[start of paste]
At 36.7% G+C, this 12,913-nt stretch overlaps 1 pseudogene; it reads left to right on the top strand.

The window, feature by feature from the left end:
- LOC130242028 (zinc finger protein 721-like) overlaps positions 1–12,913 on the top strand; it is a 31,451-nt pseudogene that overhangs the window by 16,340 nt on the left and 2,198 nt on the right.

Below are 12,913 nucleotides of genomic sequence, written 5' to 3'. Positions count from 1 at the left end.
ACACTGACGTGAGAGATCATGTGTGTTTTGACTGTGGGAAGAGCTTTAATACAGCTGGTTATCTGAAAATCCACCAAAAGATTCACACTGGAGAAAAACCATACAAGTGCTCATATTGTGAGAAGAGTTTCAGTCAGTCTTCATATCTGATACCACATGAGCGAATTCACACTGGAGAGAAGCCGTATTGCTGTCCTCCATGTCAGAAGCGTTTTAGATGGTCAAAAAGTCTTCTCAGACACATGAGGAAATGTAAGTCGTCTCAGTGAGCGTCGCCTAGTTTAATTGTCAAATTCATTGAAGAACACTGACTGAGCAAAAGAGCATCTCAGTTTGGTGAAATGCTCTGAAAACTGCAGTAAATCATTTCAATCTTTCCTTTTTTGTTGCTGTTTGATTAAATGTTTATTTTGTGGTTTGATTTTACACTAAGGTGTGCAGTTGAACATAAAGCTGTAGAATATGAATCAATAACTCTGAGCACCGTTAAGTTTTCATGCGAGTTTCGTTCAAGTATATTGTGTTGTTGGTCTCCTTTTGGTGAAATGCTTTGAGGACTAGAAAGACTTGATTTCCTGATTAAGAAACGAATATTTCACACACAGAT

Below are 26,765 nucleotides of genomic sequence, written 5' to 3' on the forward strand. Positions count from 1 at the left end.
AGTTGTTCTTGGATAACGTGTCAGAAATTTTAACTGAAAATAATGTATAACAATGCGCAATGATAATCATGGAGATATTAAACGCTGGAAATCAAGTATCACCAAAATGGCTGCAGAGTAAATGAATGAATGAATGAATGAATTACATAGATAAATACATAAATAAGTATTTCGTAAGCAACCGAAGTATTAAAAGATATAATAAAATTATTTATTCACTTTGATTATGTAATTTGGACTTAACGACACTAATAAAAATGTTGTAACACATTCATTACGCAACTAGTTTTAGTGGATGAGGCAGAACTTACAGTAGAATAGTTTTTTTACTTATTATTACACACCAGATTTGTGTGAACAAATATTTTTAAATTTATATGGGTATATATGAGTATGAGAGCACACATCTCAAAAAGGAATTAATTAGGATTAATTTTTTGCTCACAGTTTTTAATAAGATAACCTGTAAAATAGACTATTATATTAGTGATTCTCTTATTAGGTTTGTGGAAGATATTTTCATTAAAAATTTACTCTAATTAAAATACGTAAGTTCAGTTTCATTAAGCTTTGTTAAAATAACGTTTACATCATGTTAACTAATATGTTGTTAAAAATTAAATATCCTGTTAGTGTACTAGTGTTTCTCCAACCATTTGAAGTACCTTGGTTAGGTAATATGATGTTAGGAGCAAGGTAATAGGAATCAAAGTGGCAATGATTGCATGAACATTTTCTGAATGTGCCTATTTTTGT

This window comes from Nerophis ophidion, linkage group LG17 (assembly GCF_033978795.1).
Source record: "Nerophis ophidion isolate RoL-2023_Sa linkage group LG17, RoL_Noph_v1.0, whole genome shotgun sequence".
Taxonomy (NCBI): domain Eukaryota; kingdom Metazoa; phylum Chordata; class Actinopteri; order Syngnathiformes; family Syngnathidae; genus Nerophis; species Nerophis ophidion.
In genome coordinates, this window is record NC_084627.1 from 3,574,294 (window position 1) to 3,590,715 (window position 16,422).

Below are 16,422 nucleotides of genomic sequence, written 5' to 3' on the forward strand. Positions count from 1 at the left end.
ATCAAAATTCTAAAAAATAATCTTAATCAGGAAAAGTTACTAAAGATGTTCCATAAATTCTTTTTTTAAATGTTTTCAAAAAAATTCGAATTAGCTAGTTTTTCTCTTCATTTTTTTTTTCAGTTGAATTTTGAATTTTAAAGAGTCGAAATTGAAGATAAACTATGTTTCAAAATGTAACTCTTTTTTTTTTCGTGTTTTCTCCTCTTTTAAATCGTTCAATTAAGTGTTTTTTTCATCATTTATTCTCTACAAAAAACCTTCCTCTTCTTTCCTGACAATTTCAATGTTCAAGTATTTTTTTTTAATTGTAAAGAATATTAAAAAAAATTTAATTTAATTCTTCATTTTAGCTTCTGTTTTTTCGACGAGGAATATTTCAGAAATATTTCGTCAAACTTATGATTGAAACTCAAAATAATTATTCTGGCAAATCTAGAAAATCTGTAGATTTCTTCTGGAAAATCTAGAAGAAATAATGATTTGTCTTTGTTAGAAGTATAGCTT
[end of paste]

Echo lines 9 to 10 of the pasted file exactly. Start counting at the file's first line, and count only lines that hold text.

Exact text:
Source record: "Nerophis ophidion isolate RoL-2023_Sa linkage group LG17, RoL_Noph_v1.0, whole genome shotgun sequence".
Taxonomy (NCBI): domain Eukaryota; kingdom Metazoa; phylum Chordata; class Actinopteri; order Syngnathiformes; family Syngnathidae; genus Nerophis; species Nerophis ophidion.